I’m reading Jared Diamond’s latest book, Collapse: How Societies Choose to Fail or Succeed, and I was struck by this passage regarding forest fires in Montana:
Many homeowners sue the Forest Service if their house burns in a forest fire, or if it burns in a backfire lit by the Forest Service to control a much bigger fire, or if it doesn’t burn but if a forest providing a pretty view from the deck of their house does burn. Yet some Montana homeowners are afflicted with such a rabidly anti-government attitude that they don’t want to pay taxes towards the costs of firefighting, nor to allow government employees onto their land to carry out fire prevention measures.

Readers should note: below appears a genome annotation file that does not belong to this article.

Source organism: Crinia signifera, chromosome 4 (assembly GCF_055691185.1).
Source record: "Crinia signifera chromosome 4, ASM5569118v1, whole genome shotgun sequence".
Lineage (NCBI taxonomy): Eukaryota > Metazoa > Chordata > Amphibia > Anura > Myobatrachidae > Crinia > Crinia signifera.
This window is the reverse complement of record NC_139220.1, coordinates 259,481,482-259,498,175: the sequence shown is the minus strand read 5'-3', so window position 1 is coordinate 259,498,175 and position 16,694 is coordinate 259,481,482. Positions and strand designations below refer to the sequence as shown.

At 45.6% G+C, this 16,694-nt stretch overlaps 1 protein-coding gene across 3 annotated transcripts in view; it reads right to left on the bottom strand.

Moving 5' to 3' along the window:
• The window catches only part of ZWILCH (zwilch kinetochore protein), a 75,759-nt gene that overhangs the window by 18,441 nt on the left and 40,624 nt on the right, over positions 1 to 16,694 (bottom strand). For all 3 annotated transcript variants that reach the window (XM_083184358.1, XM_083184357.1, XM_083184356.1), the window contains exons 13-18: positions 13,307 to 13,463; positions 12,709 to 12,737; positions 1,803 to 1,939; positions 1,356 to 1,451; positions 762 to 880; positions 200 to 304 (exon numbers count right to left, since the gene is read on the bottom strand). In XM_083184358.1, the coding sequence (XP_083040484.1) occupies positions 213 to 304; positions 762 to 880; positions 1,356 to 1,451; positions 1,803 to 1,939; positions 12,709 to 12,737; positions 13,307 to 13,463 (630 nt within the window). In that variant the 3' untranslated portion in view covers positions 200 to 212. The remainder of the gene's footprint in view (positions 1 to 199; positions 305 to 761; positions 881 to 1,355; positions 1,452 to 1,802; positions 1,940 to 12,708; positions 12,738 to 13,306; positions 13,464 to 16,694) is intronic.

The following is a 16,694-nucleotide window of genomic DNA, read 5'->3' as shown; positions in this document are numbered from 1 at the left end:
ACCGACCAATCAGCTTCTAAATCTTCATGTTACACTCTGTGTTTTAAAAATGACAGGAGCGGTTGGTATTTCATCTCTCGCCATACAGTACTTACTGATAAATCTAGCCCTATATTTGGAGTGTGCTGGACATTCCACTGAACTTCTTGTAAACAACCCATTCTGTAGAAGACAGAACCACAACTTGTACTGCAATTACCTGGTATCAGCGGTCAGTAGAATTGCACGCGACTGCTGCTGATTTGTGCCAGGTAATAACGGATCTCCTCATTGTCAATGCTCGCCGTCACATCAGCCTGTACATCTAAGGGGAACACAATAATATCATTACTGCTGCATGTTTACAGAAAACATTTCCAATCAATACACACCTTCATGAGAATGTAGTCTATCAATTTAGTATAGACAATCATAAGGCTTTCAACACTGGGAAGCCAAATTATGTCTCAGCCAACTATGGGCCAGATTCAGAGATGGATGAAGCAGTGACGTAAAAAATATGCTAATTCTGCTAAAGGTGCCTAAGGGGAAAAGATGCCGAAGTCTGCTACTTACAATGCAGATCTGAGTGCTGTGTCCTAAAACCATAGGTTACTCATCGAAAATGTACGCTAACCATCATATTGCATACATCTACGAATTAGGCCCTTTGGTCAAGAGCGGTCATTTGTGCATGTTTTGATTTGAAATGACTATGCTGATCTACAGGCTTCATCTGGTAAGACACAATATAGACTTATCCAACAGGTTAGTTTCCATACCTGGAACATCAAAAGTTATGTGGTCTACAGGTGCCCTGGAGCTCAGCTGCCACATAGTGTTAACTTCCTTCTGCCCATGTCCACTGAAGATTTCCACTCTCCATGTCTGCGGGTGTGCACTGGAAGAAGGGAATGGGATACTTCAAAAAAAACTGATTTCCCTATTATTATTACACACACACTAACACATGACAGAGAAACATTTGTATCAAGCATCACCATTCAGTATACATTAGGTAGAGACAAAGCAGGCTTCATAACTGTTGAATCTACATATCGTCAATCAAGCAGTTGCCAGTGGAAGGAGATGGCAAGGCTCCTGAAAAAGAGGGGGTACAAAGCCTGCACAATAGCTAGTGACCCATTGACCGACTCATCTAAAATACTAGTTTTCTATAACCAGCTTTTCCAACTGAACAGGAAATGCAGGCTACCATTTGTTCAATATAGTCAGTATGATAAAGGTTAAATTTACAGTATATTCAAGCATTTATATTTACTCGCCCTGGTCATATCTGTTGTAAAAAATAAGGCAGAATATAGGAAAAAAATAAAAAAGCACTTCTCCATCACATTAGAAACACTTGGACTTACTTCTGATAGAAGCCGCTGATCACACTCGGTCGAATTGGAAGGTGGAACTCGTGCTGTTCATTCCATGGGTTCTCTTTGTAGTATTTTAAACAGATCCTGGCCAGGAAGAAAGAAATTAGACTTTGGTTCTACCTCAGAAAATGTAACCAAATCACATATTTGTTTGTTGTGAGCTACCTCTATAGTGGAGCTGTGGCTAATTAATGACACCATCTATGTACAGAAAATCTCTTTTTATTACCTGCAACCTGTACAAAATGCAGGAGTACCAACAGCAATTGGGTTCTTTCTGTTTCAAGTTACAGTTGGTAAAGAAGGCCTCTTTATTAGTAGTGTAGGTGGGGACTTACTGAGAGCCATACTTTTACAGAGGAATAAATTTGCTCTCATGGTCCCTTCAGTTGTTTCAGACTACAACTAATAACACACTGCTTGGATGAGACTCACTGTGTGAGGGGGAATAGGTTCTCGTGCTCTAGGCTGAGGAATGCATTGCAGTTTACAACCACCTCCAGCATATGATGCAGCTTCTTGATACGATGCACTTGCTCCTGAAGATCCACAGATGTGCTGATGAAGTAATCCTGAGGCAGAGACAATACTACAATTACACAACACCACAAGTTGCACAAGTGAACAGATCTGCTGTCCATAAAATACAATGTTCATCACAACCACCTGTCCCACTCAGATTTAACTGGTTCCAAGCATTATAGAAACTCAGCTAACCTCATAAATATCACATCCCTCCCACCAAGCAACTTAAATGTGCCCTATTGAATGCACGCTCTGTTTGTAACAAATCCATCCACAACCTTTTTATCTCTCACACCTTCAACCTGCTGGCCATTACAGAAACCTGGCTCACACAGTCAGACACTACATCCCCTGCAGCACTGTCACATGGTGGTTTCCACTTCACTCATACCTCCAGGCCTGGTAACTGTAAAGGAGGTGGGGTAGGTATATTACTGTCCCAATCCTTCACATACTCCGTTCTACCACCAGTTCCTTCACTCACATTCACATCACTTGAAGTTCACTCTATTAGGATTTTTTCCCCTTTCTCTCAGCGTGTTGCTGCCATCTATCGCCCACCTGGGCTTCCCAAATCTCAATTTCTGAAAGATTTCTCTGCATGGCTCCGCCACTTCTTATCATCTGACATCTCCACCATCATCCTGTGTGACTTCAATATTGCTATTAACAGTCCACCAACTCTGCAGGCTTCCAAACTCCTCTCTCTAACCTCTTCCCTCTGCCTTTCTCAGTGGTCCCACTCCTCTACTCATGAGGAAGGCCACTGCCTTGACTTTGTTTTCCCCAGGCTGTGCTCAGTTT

And I couldn’t help but think of our current public debate over raising taxes to help offset our state’s expanding revenue deficit, or rather, the complete and utter lack of such a debate at all. Nobody likes taxes, but we sure do like the services they buy, and it is simply irresponsible for the governor and the legislature to attempt to balance this budget without even considering targeted tax increases, because, you know… they’re unpopular.